•          Japanese newspaper Nikkei reported that the Japanese government approached BoJ deputy governor Amaniya to succeed current governor Kuroda after his term ends in March. Amaniya is considered the candidate who’ll opt for continuity in the BoJ’s ultra-easy monetary policy given that he’s a long term Kuroda ally and architect of some the policy instruments. The report was later denied by the Japanese government, but can’t prevent the Japanese yen from losing ground this morning despite risk-off market sentiment. Ever since the BoJ unexpectedly widened the 25 bps corridor around the 0% target for the 10y yield to 50 bps, the market has been trying to frontrun next normalization steps. USD/JPY hovers around 132. On Friday, JPY already suffered a serious beating on rising US interest rates.

•          Australian inflation-adjusted retail sales (volumes) declined by 0.2% Q/Q in the final quarter of last year (vs -0.5% expected). Retail volumes fell for the first time since Q3 2021 with volumes falling across all non-food industries as consumers tightened discretionary spending in response to mounting cost of living pressures. Retail prices remain high, but price growth slowed to 1.1% Q/Q in December due to flat food retailing prices and additional discounting during Black Friday sales. This was the smallest rise in retail prices for 2022. In a separate release, Melbourne Institute monthly inflation numbers rose by 0.9% M/M with the Y/Y-reading rising from 5.9% to 6.4%, the highest on record. Today’s data are the final input before tomorrow’s RBA meeting which is expected to deliver another 25 bps rate hike (to 3.3%).

Graphs

The ECB flagged another 50 bps rate hike in March, accompanied by QT. This clear prioritization to combat inflation failed to push the 10-y Bund towards the cycle top just north of 2.50%. Markets even reacted dovish. We stick to our view that the depo rate will peak at >=3.50% and that markets are way too complacent on the ECB’s reaction function. First support stands at 1.96%.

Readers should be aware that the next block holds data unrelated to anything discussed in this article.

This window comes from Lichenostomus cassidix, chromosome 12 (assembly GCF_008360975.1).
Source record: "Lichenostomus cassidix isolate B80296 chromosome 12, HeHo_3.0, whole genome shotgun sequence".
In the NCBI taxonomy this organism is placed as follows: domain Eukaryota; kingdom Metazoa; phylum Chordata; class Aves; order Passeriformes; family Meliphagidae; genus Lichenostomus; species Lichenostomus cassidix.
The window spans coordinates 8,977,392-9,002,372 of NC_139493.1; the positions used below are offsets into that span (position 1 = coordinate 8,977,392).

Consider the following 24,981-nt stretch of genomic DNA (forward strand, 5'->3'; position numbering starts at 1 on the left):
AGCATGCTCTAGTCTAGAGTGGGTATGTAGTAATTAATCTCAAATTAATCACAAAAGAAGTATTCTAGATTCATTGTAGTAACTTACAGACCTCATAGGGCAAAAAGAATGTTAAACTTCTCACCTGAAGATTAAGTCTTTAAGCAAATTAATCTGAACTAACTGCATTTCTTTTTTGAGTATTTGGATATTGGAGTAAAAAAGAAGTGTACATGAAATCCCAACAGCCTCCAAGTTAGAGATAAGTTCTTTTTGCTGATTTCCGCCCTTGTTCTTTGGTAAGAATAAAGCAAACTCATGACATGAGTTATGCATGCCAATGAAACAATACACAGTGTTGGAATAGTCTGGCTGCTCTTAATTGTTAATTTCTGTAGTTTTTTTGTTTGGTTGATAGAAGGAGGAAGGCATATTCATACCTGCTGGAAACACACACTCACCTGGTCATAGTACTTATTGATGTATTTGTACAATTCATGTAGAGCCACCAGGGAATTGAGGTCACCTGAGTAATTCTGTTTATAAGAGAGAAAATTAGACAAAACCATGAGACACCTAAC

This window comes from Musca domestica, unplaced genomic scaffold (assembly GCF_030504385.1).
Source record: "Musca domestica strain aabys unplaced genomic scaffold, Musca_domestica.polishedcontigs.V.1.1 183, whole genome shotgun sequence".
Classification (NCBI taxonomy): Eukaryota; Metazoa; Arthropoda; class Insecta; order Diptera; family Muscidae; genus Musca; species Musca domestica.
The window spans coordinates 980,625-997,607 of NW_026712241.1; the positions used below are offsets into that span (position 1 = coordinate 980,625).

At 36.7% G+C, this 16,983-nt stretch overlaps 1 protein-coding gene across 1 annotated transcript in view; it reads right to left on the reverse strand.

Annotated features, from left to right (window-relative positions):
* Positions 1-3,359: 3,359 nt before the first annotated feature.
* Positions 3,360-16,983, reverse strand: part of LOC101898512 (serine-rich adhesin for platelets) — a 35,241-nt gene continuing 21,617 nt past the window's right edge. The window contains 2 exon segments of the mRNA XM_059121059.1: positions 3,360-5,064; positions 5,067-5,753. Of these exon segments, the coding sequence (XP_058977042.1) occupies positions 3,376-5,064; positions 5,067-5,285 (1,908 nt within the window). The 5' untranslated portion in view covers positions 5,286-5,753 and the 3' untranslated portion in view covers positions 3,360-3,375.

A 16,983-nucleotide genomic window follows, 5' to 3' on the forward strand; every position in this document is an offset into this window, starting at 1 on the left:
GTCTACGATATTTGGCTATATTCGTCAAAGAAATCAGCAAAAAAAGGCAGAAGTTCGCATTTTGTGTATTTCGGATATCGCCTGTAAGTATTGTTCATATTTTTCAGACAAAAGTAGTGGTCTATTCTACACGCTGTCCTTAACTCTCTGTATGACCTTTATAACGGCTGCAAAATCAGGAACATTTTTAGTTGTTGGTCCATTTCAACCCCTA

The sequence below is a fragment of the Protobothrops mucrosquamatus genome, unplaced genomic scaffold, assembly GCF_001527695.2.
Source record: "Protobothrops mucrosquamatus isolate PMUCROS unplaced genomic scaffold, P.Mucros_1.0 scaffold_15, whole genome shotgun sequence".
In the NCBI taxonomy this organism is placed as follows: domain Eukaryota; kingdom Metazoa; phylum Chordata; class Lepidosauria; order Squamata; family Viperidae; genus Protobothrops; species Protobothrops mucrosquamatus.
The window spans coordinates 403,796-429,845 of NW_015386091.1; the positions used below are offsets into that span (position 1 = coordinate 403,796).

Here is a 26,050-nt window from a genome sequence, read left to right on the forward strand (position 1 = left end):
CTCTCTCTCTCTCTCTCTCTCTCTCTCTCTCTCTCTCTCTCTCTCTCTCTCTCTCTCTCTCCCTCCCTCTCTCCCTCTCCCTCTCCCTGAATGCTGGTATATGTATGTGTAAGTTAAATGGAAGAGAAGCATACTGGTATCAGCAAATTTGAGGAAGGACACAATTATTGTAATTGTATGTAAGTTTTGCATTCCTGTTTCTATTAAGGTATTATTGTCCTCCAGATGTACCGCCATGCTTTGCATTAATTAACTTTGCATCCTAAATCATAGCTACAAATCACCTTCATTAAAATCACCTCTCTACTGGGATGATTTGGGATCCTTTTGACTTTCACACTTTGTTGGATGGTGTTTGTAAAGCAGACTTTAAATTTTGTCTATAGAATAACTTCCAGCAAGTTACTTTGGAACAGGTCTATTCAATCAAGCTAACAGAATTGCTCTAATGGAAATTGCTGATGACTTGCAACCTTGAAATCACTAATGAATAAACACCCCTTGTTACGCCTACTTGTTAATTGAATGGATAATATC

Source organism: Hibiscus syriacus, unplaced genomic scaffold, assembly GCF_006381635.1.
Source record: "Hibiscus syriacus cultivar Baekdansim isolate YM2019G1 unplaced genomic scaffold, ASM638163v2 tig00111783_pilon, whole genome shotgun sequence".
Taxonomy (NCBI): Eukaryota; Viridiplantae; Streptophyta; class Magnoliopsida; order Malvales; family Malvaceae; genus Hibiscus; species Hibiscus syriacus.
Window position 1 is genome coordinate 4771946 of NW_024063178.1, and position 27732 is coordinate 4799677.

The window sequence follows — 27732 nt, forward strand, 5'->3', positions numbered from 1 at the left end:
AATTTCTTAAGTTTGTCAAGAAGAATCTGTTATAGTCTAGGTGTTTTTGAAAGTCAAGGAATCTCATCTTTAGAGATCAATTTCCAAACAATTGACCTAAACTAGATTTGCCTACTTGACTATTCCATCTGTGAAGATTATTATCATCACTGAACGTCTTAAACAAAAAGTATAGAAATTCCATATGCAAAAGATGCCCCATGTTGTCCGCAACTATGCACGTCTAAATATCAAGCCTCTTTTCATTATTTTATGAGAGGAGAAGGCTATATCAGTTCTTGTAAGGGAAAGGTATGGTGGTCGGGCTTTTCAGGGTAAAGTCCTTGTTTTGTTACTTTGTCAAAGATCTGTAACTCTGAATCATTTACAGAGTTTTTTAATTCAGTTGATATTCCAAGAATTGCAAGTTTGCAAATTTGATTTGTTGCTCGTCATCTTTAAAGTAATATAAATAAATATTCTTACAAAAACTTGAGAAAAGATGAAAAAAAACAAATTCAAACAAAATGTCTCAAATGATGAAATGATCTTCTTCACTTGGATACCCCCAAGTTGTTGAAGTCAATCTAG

The December dots confirmed the Fed’s intention to raise the policy rate north of 5% and to keep it above neutral over the policy horizon. US yields rebounded, but markets doubt this guidance as recessionary fears linger. The February policy meeting (+25 bps) again failed to convince them but a stellar January jobs report did the trick. Support between 3.32% and 3.4% survived. The 10y yield instead is now focused at the 3.50% resistance area.

The December dots confirmed the Fed’s intention to raise the policy rate north of 5% and to keep it above neutral over the policy horizon. US yields rebounded, but markets doubt this guidance as recessionary fears linger. The February policy meeting (+25 bps) again failed to convince them but a stellar January jobs report did the trick. Support between 3.32% and 3.4% survived. The 10y yield instead is now focused at the 3.50% resistance area.

The BoE raised its policy rate by 50 bps in February, but suggested that rates will peak after a final move in March. The UK central bank that way causes a yield disadvantage for sterling, which already has weak structural cards (e.g. weaker growth prospects, twin deficits, long term brexit consequences …) EUR/GBP is breaking through the high 0.88 resistance (recent highs) zone. There’s little in the way technically towards 0.92.

Calendar & Table

Note: All times and dates are CET. More reports are available at KBCEconomics.be which you may sign up to.

This document has been prepared by the KBC Economics Markets desk and has not been produced by the Research department. The desk consists of Mathias Van der Jeugt, Peter Wuyts and Mathias Janssens, analists at KBC Bank N.V., which is regulated by the Financial Services and Markets Authority (FSMA). Read the full disclaimer.